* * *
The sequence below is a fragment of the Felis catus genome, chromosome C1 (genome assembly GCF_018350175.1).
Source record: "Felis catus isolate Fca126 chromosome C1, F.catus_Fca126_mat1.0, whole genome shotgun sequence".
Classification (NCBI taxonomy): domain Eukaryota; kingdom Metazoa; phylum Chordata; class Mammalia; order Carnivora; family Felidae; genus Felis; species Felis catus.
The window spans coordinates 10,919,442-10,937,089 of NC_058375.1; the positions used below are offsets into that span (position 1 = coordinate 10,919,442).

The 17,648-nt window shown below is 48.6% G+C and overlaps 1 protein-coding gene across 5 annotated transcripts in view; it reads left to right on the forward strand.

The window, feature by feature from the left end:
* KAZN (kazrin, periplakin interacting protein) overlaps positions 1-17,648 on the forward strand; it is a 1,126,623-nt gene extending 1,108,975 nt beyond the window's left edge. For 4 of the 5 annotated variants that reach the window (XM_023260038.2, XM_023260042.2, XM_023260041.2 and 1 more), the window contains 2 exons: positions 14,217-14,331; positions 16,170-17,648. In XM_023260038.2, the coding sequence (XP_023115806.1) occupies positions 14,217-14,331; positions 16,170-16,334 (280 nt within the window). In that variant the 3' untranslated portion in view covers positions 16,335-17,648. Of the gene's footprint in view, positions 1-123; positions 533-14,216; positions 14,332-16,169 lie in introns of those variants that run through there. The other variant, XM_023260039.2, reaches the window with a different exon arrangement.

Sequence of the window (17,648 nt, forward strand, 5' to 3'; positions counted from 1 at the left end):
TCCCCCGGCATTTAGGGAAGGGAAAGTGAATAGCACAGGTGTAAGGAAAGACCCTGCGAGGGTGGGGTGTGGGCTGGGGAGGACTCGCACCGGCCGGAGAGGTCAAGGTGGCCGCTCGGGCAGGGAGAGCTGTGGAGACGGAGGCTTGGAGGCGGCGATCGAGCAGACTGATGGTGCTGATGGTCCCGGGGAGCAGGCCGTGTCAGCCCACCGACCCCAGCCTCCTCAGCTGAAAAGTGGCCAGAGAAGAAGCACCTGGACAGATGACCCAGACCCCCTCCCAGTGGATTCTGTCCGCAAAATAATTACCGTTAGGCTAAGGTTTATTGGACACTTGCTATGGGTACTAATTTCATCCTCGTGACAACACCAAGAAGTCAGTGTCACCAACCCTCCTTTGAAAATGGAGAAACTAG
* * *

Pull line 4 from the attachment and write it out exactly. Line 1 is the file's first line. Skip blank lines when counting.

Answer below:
The window spans coordinates 10,919,442-10,937,089 of NC_058375.1; the positions used below are offsets into that span (position 1 = coordinate 10,919,442).